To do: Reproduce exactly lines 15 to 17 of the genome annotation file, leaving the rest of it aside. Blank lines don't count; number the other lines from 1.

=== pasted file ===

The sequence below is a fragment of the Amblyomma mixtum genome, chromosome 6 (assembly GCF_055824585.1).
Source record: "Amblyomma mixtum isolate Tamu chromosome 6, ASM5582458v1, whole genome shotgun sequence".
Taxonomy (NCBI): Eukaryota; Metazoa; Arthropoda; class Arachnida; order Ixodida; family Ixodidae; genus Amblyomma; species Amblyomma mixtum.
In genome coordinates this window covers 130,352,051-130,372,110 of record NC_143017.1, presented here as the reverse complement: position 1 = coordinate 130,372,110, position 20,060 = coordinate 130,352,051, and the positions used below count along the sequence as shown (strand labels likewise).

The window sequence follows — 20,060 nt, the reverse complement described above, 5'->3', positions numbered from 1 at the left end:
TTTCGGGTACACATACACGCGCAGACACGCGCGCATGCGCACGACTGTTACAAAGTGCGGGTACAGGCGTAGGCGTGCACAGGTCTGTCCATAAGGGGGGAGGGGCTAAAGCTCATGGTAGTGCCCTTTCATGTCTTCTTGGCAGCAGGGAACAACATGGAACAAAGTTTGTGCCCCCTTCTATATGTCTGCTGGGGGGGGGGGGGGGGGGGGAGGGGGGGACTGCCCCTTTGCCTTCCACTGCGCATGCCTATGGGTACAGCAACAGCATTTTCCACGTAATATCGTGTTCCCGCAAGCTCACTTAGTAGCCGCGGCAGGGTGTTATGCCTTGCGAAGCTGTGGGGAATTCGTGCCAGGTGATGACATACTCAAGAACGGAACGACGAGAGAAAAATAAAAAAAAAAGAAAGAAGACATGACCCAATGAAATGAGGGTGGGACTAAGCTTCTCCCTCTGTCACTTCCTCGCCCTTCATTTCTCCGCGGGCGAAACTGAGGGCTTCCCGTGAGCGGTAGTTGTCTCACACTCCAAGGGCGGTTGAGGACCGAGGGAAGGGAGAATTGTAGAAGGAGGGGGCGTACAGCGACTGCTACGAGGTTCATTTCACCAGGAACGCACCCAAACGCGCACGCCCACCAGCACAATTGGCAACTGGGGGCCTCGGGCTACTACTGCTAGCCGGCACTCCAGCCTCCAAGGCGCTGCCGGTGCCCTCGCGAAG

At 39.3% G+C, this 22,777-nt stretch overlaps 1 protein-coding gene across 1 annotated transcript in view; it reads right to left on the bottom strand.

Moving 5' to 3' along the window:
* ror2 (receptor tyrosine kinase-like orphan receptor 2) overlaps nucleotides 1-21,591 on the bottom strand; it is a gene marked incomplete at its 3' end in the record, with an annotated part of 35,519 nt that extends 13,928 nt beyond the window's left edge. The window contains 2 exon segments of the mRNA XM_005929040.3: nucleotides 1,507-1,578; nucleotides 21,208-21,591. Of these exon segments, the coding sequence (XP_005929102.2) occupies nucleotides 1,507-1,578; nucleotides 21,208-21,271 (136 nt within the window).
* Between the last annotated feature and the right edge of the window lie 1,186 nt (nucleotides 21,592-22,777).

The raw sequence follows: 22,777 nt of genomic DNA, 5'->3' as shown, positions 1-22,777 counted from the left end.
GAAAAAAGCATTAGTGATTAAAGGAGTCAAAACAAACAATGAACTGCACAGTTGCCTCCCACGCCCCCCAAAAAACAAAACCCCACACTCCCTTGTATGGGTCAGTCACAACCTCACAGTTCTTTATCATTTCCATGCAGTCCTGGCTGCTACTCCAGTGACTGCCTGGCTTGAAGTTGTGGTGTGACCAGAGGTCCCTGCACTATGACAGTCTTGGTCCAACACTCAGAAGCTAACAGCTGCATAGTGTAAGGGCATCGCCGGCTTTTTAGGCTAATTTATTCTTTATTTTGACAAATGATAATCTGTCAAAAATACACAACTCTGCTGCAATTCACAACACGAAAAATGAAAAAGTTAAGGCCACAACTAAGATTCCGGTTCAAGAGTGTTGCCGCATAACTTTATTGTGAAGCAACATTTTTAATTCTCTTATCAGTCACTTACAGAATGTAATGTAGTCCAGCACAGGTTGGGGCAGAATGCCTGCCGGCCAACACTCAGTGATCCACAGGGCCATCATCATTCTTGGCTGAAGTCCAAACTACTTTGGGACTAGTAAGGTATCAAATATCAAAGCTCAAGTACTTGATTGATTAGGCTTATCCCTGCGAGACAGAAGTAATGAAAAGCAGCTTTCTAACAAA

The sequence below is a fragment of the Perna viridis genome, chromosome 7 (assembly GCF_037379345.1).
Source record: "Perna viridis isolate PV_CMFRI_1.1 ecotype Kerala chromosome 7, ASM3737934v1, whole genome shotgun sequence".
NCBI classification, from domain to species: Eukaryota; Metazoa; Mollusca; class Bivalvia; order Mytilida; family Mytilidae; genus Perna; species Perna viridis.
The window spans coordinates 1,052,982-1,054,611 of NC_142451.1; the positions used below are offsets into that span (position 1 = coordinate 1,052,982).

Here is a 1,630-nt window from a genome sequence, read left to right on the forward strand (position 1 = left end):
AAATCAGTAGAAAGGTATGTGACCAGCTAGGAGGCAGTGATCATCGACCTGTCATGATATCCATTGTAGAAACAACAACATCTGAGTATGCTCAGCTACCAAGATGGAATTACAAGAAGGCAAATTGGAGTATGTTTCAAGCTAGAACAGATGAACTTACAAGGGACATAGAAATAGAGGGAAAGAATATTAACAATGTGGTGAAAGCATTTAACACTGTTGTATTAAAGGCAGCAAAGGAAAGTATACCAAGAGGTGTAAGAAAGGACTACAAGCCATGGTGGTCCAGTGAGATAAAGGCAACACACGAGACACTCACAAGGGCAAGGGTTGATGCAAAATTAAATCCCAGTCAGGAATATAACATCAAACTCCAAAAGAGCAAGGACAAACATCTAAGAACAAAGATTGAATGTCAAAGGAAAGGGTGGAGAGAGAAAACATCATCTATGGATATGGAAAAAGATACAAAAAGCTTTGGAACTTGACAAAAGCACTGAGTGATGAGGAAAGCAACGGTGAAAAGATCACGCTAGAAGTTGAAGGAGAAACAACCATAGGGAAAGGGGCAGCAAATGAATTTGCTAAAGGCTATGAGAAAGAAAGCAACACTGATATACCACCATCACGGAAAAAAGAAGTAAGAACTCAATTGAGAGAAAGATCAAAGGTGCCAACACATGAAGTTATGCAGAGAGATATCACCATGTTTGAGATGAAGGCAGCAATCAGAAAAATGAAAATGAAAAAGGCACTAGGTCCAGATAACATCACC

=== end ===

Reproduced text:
NCBI classification, from domain to species: Eukaryota; Metazoa; Mollusca; class Bivalvia; order Mytilida; family Mytilidae; genus Perna; species Perna viridis.
The window spans coordinates 1,052,982-1,054,611 of NC_142451.1; the positions used below are offsets into that span (position 1 = coordinate 1,052,982).

Here is a 1,630-nt window from a genome sequence, read left to right on the forward strand (position 1 = left end):